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This article is about the traditional spiritual practices of the Igbo people. For their traditional cultural practices in general, see Igbo culture.
Part of the series on
Igbo religion and spirituality

Igbo ancestral shrine Onica Olona.jpg

God Almighty

Divinities (Alusi)
Ala | Amadioha | Anyanwu | Igwe
Agwu Nsi | Ekwensu | Ikenga

Legendary creatures and concepts
Mmuo | Ogu na Ofo
Inouwa | Ogbanje

Legendary figures
Agbala | Eri
Owumiri | Mmanwu

Chi | Ekpe
Osu | Inouwa
Nze na Ozo | Calendar

Sacred places
Earth | Aguleri | Ibini Ukpabi

Obeah | Jonkonnu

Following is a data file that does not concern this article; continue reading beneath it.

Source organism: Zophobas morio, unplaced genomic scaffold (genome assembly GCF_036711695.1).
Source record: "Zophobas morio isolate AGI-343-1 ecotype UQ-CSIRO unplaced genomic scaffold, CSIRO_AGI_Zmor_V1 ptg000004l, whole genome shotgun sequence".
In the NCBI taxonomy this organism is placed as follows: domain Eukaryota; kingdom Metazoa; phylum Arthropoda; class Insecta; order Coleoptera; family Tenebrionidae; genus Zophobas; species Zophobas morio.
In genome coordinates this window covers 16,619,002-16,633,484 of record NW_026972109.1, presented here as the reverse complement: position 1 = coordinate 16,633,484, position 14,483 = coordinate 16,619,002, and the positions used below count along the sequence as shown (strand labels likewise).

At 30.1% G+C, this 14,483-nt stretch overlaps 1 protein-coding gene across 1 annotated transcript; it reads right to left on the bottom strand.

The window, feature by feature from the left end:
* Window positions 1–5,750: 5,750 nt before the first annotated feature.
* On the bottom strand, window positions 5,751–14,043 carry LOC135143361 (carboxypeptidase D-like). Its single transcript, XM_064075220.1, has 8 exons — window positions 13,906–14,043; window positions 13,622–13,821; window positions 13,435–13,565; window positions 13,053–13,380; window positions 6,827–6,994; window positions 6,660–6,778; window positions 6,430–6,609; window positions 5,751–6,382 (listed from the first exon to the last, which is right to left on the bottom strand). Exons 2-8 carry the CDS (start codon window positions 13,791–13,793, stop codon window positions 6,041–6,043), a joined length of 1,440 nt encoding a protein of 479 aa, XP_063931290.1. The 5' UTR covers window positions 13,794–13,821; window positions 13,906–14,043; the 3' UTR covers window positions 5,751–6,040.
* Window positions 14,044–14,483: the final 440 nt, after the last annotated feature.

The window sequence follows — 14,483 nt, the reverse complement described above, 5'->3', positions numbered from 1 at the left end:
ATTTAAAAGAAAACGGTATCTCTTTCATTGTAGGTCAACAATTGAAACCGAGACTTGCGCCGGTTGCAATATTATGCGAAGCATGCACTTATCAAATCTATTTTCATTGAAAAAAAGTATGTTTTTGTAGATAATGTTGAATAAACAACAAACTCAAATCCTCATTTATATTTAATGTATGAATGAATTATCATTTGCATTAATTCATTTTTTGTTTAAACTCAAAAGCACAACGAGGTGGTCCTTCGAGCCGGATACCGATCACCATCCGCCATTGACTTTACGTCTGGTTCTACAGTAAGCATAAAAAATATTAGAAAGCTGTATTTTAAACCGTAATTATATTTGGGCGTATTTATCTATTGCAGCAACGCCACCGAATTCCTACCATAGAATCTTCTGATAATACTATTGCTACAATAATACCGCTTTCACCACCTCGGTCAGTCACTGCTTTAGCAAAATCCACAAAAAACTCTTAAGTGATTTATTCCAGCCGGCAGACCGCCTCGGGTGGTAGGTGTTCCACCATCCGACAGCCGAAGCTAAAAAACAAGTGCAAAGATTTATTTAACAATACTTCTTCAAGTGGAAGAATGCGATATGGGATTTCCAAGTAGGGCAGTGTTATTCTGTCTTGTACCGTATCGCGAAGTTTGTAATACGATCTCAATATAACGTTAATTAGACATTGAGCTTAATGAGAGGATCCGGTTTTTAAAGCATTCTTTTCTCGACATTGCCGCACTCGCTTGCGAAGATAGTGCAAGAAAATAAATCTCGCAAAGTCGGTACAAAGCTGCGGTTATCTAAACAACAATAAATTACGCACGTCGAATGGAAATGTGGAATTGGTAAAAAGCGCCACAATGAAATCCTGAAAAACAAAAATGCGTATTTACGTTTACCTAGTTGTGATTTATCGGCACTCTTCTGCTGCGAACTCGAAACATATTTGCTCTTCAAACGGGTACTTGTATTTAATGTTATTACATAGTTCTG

Odinani (Igbo: ọ̀dị̀nànị̀, O-di-NAH-ni) comprises the traditional religious practices and cultural beliefs of the Igbo people.[1] Odinani is a monotheistic[2] and panentheistic faith, having a God. Although a pantheon of spirits exists, the lesser spirits prevalent in Odinani expressly serve as elements of Chineke (or Chukwu).[3] Chineke is a compound word encompassing the concept of chí the divine masculine force and () ékè the creative and divisive feminine force. The concept of chúkwú, or 'supreme chi' was largely propagated by the Aro-Igbo of Arochukwu in eastern Igboland who wielded much spiritual force over the eastern Niger Delta in the 18th century due to their operating of the Ibini Ukpabi oracle.